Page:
March 5, 2013
The previous article on the Bible Reviewer discussed “Bible editions for research and accuracy,” ending with my list of personal favorites, but I forgot the study Bible I often borrow from the most scholarly and liturgically-minded person in my home – the Spirit-Filled Life Bible, New King James Version (NKJV) published in 1991 by Thomas Nelson Publishers.
In the “Introduction” of this innovative edition, the General Editor Jack W. Hayford explains: “The Spirit-Filled Life Bible is the first of its kind, in which a broadly representative team from more than twenty denominations and independent fellowships has been banded together to produce a study Bible integrating the Pentecostal-Charismatic viewpoint.”
Since that viewpoint comes from such a wide-ranging group of believers, common beliefs needed to be established first to prepare a work that would be acceptable and helpful. Interestingly, these basic points of agreement included the main convictions of most denominations, who come together as one in the Body of Christ held by these beliefs:
Belief in the virgin birth of Jesus
Belief in the sinless life of Jesus
Belief in the atoning death of Jesus
Belief in the Risen Christ
Belief in Christ’s ascension into Heaven
Belief in the divine inspiration and authority of the Word of God
Belief in the Holy Spirit, at work today, empowering Christians and the Church Body of Christ
With the above beliefs and ongoing prayer to unify the team, this study edition opens with a large section on “Kingdom Dynamics” from Bible teachers and pastors whose names you might recognize from television – men and women, who love God and continually devour Holy Scripture.
Each of these contributors presents a theme topic with a short description and list of “Kingdom Dynamic” principles keyed to relevant scripture. When you turn to those verses, you find a box inset in the text, briefly expounding on that particular passage.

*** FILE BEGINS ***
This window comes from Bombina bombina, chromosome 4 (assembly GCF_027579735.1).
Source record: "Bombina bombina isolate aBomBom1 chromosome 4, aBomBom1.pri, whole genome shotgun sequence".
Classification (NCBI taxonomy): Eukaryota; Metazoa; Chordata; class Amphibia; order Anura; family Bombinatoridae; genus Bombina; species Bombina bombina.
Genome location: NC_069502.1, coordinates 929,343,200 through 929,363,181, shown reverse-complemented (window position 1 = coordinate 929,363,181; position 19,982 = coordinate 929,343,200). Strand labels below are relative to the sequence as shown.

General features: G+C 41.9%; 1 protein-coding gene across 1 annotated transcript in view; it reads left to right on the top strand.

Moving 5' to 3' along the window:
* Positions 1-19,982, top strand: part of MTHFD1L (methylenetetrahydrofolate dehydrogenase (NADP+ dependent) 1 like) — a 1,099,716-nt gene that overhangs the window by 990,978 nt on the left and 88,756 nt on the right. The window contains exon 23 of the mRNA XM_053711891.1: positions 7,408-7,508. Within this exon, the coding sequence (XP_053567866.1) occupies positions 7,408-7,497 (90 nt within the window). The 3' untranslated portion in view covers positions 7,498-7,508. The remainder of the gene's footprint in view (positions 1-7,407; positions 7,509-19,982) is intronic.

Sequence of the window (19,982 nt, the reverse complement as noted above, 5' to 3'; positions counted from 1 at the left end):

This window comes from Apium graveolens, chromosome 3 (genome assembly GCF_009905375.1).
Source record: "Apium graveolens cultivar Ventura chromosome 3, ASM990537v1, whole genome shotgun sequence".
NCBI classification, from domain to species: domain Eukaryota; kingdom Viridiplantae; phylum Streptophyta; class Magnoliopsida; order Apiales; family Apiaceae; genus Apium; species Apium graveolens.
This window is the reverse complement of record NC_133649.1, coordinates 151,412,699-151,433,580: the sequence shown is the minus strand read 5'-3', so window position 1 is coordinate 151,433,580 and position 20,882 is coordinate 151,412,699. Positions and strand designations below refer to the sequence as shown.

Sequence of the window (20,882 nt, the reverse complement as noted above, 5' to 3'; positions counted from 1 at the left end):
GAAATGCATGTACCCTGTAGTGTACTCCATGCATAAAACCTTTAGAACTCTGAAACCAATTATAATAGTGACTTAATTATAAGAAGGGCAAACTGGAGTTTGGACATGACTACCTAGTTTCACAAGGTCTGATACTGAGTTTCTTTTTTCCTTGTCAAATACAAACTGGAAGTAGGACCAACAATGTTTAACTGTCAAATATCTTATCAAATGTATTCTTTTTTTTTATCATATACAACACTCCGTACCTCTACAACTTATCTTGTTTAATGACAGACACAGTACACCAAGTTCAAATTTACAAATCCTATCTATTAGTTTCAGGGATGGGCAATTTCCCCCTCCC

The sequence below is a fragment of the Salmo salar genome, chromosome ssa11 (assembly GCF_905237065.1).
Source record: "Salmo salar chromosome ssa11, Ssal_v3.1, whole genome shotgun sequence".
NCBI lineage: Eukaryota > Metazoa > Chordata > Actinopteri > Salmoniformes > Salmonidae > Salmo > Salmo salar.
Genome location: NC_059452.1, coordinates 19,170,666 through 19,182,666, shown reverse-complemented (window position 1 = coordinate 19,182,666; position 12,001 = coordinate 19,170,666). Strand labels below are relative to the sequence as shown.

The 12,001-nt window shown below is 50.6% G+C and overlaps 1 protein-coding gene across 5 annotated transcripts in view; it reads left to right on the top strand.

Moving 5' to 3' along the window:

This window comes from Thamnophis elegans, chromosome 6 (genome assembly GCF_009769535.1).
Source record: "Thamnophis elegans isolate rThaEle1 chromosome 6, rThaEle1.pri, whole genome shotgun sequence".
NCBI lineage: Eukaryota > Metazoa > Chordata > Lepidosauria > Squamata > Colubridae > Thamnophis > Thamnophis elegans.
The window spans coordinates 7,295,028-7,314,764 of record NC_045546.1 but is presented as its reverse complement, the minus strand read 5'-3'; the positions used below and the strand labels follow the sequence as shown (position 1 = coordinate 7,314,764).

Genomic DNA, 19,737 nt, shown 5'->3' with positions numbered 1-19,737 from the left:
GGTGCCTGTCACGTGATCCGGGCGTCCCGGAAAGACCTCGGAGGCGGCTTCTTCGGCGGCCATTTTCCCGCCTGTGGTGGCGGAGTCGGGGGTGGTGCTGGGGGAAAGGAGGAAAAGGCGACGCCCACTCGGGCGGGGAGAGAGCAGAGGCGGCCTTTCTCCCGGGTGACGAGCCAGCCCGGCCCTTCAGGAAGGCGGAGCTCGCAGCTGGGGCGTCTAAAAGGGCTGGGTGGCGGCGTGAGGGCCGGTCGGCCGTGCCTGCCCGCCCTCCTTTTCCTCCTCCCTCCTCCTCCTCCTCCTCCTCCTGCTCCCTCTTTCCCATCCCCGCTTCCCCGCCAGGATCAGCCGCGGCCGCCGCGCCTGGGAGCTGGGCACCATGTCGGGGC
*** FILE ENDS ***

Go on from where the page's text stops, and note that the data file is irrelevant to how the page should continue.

Other textual inserts include “Word Wealth,” which defines words we often hear without always knowing the origin or imagery they’re meant to convey. For further options in word studies, the back of the book includes a concordance followed by pages of very clear and colorful maps.
As typically occurs in the fine quality of Bibles published by Thomas Nelson, the font used throughout this edition is clear and readable in the text but also in the footnotes. Those footnotes, in fact, drew me to investigate the above, so I could tell you about the insights and interesting info I found, but better, the notes can show you.
For example, remember the story where some believers bring a paralytic friend to be healed, but crowds prevent them from getting anywhere near Jesus? So what do they do? They lift the tiles off the flat roof of the house where He’s teaching and lower the paralyzed person down from the ceiling! As the New King James Version (NKJV) goes on to say:
“When Jesus saw their faith, He said to the paralytic, ‘Son, your sins are forgiven you’,” Mark 2:5.
If you grew up hearing Bible stories, you’ve surely heard that one. I had too, but the footnote in the Spirit-Filled Life Bible came as news to me! To quote that note with my parenthesis and italicized emphasis added:
“The response of Jesus reflects the Jewish view (at that time) that forgiveness of sins must precede physical healing.” (i.e., Since the friends undoubtedly knew that, Jesus addressed the whole situation from their understanding, background, experiences, and perspective as they peered down on their paralyzed friend.) “Whether or not this particular disease was the consequence of sin, Jesus went to the heart of the matter. Sin and disease are effects of evil, and Jesus reveals God’s opposition to evil in any way it may manifest. His goal is to bring complete wholeness to people.”
Amen and amen!
©2013, Mary Harwell Sayler
P.S. Well, once again, I went to Amazon’s website to find the study Bible just described and discovered a newer edition! That would not, of course, change the genuine leather-covered copy I hold in my hand, but it might mean you can find a good price on one like it with a little searching on the Internet. (My search would start with Christianbook.com) If, however, you want the updated version, here’s a place to order a paperback copy of the newest edition: